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Rallycross-style qualifying heats, semi-finals and an ‘X Prix’ final is the format, run over two days this weekend, on a ‘route’ rather than a circuit mapped out through a stunning desert landscape. The range limitation means each driver gets just one lap of the roughly five-mile route, before handing over to their team-mate. This writer is among the band of travellers in Saudi, but quarantine rules mean we’ve only just left our Jeddah hotel at this stage. A clip of video showing the course with a backdrop of red sand and rocks inspired thoughts of pod racing scenes in Star Wars – an analogy Extreme E itself has suggested. To be fair, it does seem to be accurate.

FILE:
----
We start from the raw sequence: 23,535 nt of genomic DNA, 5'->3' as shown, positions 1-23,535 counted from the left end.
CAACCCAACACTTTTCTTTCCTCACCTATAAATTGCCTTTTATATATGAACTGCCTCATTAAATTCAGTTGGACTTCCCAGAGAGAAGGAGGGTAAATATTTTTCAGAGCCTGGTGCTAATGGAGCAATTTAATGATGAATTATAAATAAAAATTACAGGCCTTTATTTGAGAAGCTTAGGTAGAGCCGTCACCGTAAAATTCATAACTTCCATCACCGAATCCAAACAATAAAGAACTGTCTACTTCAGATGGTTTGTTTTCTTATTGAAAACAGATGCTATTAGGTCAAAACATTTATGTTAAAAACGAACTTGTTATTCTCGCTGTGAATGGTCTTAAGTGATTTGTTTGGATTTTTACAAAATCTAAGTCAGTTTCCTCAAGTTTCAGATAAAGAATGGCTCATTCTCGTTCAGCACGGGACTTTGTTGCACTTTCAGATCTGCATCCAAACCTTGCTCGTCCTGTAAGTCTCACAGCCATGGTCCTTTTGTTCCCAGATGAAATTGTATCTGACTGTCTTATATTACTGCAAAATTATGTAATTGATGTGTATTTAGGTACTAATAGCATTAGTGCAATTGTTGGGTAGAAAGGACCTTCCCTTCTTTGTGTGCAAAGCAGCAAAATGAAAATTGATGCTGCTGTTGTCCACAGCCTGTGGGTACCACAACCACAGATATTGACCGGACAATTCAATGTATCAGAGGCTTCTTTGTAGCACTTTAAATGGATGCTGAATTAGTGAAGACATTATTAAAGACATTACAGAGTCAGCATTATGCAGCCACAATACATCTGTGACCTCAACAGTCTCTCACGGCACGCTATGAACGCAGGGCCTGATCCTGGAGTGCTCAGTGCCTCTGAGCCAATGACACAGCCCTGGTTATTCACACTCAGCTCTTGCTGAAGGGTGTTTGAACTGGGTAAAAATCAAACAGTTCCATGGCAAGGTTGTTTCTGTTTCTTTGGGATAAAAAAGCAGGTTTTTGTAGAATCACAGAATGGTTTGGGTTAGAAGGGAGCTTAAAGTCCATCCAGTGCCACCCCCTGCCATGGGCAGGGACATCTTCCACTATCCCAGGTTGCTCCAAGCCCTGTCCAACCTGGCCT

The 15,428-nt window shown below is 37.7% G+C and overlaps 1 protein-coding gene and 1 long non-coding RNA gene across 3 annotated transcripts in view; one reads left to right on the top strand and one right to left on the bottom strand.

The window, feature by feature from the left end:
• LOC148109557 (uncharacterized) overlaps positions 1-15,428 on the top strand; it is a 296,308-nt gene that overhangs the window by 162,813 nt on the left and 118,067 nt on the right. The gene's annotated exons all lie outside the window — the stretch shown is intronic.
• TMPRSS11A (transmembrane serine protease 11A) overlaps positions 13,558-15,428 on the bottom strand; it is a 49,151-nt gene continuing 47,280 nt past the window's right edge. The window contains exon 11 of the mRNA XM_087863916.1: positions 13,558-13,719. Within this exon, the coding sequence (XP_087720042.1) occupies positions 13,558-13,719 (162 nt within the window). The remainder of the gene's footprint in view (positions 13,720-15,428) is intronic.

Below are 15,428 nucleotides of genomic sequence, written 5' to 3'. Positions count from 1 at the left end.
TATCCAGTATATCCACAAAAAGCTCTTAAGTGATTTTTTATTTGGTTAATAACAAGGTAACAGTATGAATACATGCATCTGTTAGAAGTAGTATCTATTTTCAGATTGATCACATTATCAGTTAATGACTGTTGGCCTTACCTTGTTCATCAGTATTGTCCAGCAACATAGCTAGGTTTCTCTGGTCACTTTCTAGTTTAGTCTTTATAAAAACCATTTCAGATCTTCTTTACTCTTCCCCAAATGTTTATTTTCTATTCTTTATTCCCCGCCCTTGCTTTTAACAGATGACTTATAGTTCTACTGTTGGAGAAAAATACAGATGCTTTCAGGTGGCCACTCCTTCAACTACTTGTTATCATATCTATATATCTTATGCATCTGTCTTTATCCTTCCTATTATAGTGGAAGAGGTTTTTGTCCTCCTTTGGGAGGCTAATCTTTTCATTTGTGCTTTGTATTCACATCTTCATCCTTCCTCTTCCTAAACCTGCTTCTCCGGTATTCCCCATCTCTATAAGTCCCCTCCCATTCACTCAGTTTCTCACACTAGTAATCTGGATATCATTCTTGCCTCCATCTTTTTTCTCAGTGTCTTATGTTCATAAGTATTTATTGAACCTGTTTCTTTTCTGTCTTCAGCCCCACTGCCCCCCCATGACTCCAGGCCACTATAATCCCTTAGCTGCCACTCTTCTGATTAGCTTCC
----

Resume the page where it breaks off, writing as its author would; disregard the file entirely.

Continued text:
“It’s definitely a baptism of fire, like nothing I’ve done before,” says Chadwick. “But that’s part of the challenge and why I’m looking forward to it. It’s something I’m really relishing.”

But she’ll be at a disadvantage given that all her experience comes from racing on the black stuff, won’t she? “I really don’t think it’s a problem,” she says. “I had doubts, but after the first tests I was pleasantly surprised how quickly I would be able to get up to speed. That combined with the amount of training I’ve had from Veloce in the last few months means it’s a championship anyone from any avenue can come into.”


Extreme E has been compared to Star Wars’ podracing – handling similarities between an electric SUV and a 900kph fictional rocket ship are yet to be confirmed

AF archive / Alamy Stock Photo